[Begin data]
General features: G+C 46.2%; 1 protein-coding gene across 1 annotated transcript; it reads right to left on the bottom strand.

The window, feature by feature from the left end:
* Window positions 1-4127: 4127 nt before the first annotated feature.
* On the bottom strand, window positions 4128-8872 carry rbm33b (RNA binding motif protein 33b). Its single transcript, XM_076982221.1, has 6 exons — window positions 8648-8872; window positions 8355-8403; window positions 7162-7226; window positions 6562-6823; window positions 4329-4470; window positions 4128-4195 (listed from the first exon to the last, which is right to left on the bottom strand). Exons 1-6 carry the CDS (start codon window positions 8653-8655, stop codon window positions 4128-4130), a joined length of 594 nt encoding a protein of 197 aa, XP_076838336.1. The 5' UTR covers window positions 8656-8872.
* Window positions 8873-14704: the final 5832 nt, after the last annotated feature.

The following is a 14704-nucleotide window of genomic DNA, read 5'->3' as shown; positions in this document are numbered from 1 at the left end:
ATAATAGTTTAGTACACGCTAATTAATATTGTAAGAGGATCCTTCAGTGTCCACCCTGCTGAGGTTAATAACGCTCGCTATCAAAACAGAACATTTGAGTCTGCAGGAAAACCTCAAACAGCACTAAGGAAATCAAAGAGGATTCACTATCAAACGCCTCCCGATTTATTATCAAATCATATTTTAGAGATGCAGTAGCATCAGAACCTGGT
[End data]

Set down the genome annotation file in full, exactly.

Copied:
General features: G+C 46.2%; 1 protein-coding gene across 1 annotated transcript; it reads right to left on the bottom strand.

The window, feature by feature from the left end:
* Window positions 1-4127: 4127 nt before the first annotated feature.
* On the bottom strand, window positions 4128-8872 carry rbm33b (RNA binding motif protein 33b). Its single transcript, XM_076982221.1, has 6 exons — window positions 8648-8872; window positions 8355-8403; window positions 7162-7226; window positions 6562-6823; window positions 4329-4470; window positions 4128-4195 (listed from the first exon to the last, which is right to left on the bottom strand). Exons 1-6 carry the CDS (start codon window positions 8653-8655, stop codon window positions 4128-4130), a joined length of 594 nt encoding a protein of 197 aa, XP_076838336.1. The 5' UTR covers window positions 8656-8872.
* Window positions 8873-14704: the final 5832 nt, after the last annotated feature.

The following is a 14704-nucleotide window of genomic DNA, read 5'->3' as shown; positions in this document are numbered from 1 at the left end:
ATAATAGTTTAGTACACGCTAATTAATATTGTAAGAGGATCCTTCAGTGTCCACCCTGCTGAGGTTAATAACGCTCGCTATCAAAACAGAACATTTGAGTCTGCAGGAAAACCTCAAACAGCACTAAGGAAATCAAAGAGGATTCACTATCAAACGCCTCCCGATTTATTATCAAATCATATTTTAGAGATGCAGTAGCATCAGAACCTGGT